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Old Feb 9, 2012, 06:59 PM   #51
ahdfox
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Apple's run amok

Quote:
Originally Posted by MacServiceGuy View Post
ok - so grab your tinfoil hats everyone, the conspiracy theorist has arrived...

If all of us walked into a bog box store and bought a brand new computer, and suddenly as we were checking out the sales person says "oh .. by the way... the only software this runs is from the manufacturer, you have to go to their store to get it" we'd all walk out (or laugh... or both).

but when apple says "the only software you can have is what we put on our app store" as it relates to mobile phones we say "ok!".

so for my part, i'm leaving the iPhone completely and going android.

However, for desktop computers, i don't have the same luxury. And now that apple has its hands all over mac apps in their app store, it's already killing my productivity.

I can't believe people are putting up with this sandboxing bulls**t and not complaining. Are you f'n kidding me?!

Here at our studio we use an app called Wiretap Anywehre from Ambrosia software. It's an absolutely essential app for us for the radio show we produce so that we can route audio from any app to any other app. We've been using it for years without issue.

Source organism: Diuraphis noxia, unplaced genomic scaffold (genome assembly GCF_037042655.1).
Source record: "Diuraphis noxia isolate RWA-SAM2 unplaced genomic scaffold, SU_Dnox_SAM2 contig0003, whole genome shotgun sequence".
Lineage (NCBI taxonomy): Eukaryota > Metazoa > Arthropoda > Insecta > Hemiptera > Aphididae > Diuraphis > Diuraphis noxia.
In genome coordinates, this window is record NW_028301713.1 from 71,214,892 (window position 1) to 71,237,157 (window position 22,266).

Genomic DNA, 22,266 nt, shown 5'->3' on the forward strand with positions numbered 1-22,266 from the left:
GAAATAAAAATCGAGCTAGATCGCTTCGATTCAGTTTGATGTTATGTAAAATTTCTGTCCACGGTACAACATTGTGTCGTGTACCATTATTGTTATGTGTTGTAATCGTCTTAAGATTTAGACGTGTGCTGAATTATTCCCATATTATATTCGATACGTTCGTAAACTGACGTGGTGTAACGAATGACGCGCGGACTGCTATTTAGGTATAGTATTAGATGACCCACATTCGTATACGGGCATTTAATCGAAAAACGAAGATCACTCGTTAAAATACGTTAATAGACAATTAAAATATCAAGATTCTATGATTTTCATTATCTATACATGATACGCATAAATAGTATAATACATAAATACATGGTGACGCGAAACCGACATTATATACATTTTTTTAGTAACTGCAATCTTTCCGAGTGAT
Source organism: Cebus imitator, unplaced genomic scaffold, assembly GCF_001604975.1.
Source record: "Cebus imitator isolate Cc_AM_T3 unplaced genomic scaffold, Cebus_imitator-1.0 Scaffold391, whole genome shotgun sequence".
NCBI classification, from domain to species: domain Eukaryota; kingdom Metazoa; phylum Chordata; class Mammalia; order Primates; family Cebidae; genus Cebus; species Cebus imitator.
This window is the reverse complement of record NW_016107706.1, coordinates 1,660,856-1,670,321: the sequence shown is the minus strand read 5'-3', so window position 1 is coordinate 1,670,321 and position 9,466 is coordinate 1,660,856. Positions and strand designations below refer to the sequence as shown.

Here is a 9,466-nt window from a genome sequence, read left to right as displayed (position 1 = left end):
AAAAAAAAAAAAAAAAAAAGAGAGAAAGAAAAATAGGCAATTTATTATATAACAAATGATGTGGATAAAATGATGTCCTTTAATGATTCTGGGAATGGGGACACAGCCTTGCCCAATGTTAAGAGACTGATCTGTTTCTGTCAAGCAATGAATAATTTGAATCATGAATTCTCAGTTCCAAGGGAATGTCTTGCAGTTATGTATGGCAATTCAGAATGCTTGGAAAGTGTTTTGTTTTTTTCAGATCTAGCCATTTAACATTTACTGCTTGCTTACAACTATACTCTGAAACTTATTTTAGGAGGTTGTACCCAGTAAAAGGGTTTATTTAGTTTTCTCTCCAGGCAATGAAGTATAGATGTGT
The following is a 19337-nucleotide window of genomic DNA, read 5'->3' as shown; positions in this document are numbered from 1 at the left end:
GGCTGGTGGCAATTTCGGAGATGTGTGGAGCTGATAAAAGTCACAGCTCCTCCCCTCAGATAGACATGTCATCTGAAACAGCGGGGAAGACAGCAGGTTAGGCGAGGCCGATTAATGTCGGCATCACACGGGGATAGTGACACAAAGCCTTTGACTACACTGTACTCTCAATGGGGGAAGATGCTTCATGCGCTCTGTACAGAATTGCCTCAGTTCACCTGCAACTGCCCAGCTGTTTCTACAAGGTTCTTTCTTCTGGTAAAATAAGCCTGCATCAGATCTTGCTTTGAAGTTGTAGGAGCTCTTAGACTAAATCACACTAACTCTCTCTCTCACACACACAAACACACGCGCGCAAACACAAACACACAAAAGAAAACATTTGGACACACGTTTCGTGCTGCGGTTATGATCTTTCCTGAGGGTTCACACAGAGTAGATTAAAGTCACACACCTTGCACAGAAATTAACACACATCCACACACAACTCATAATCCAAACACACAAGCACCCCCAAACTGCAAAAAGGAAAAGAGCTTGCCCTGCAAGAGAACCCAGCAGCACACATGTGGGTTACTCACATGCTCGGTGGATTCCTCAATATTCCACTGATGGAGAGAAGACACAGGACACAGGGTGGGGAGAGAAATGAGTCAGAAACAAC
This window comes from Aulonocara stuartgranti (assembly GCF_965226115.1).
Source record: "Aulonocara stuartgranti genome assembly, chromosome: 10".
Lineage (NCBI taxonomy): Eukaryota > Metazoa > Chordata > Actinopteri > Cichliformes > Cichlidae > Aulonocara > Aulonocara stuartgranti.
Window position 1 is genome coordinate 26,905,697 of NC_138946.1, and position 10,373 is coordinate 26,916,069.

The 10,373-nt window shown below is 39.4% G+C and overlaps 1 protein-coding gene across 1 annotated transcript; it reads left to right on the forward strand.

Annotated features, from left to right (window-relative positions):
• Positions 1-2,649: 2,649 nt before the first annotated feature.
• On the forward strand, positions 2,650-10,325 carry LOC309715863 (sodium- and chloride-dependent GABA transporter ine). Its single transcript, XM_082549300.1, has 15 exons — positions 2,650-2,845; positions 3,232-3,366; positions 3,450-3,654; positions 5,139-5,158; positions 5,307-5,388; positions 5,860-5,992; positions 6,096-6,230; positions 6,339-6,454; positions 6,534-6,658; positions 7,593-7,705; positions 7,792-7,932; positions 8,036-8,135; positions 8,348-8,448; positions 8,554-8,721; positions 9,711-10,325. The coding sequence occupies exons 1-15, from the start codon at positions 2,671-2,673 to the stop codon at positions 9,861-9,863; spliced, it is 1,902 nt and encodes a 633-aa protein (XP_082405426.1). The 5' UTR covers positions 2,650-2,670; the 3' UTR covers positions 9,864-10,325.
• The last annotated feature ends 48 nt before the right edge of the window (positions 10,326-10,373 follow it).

When lion was introduced it suddenly stopped working properly. We could not longer pick the app we wanted to route from and to - so now if we want to record audio we can record ALL system audio, or none.

Why? Because of sandboxing. They hadn't updated their app and they could have gotten around it and fixed it but when i called to find out why a fix was taking so long the answer was "because there isn't' one coming". when i asked why they said it was because of the new app store requirements around sand boxing. So I said "so don't put it on the store, just distribute online". and the guy .. literally said "look.. we want to stay in business, and if we don't put our stuff in the app store apple has made it clear they will not take our other apps".

are you f'n kidding me...

i tried to warn everyone about giving apple this kind of power....

Dear God... there needs to be a new competitor in the desktop space like android is in the handheld space.. we need something that's not windows, and not mac.
17 years of Macs and now considering Linux when good old 10.6 runs out of steam in a couple of years. Amazing that Apple is having a hard time realizing that fewer choices does not always equal simplicity.